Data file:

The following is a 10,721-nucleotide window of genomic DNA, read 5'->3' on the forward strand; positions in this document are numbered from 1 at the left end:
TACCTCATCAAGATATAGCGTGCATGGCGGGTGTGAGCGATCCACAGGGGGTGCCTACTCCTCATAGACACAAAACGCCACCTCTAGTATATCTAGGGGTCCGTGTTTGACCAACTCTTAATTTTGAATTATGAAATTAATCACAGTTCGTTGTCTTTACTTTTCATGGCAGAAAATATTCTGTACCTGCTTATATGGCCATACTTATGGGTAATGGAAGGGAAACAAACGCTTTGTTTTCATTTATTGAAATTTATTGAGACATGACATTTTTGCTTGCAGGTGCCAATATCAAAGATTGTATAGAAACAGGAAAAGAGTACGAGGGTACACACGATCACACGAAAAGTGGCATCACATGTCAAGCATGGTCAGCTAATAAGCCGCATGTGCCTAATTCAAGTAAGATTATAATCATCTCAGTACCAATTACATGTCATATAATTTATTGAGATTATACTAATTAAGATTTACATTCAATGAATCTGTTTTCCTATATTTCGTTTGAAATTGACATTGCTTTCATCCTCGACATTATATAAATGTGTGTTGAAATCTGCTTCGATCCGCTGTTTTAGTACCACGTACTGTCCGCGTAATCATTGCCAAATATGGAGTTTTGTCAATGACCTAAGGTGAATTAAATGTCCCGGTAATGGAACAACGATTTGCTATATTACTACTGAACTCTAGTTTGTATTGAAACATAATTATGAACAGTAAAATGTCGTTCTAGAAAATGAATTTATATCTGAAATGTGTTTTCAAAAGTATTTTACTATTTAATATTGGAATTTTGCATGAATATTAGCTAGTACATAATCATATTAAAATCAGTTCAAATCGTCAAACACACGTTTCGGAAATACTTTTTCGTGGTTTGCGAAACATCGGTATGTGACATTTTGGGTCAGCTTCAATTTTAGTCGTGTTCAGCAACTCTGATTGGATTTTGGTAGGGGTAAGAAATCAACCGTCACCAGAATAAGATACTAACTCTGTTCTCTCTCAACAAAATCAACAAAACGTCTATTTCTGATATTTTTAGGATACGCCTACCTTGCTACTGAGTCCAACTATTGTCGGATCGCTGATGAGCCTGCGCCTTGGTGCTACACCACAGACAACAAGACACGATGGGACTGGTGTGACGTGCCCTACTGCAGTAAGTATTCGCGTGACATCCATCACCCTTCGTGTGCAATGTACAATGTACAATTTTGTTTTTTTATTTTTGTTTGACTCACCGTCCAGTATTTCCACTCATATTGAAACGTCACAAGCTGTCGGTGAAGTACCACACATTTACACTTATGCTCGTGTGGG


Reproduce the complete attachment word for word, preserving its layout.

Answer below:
The following is a 10,721-nucleotide window of genomic DNA, read 5'->3' on the forward strand; positions in this document are numbered from 1 at the left end:
TACCTCATCAAGATATAGCGTGCATGGCGGGTGTGAGCGATCCACAGGGGGTGCCTACTCCTCATAGACACAAAACGCCACCTCTAGTATATCTAGGGGTCCGTGTTTGACCAACTCTTAATTTTGAATTATGAAATTAATCACAGTTCGTTGTCTTTACTTTTCATGGCAGAAAATATTCTGTACCTGCTTATATGGCCATACTTATGGGTAATGGAAGGGAAACAAACGCTTTGTTTTCATTTATTGAAATTTATTGAGACATGACATTTTTGCTTGCAGGTGCCAATATCAAAGATTGTATAGAAACAGGAAAAGAGTACGAGGGTACACACGATCACACGAAAAGTGGCATCACATGTCAAGCATGGTCAGCTAATAAGCCGCATGTGCCTAATTCAAGTAAGATTATAATCATCTCAGTACCAATTACATGTCATATAATTTATTGAGATTATACTAATTAAGATTTACATTCAATGAATCTGTTTTCCTATATTTCGTTTGAAATTGACATTGCTTTCATCCTCGACATTATATAAATGTGTGTTGAAATCTGCTTCGATCCGCTGTTTTAGTACCACGTACTGTCCGCGTAATCATTGCCAAATATGGAGTTTTGTCAATGACCTAAGGTGAATTAAATGTCCCGGTAATGGAACAACGATTTGCTATATTACTACTGAACTCTAGTTTGTATTGAAACATAATTATGAACAGTAAAATGTCGTTCTAGAAAATGAATTTATATCTGAAATGTGTTTTCAAAAGTATTTTACTATTTAATATTGGAATTTTGCATGAATATTAGCTAGTACATAATCATATTAAAATCAGTTCAAATCGTCAAACACACGTTTCGGAAATACTTTTTCGTGGTTTGCGAAACATCGGTATGTGACATTTTGGGTCAGCTTCAATTTTAGTCGTGTTCAGCAACTCTGATTGGATTTTGGTAGGGGTAAGAAATCAACCGTCACCAGAATAAGATACTAACTCTGTTCTCTCTCAACAAAATCAACAAAACGTCTATTTCTGATATTTTTAGGATACGCCTACCTTGCTACTGAGTCCAACTATTGTCGGATCGCTGATGAGCCTGCGCCTTGGTGCTACACCACAGACAACAAGACACGATGGGACTGGTGTGACGTGCCCTACTGCAGTAAGTATTCGCGTGACATCCATCACCCTTCGTGTGCAATGTACAATGTACAATTTTGTTTTTTTATTTTTGTTTGACTCACCGTCCAGTATTTCCACTCATATTGAAACGTCACAAGCTGTCGGTGAAGTACCACACATTTACACTTATGCTCGTGTGGG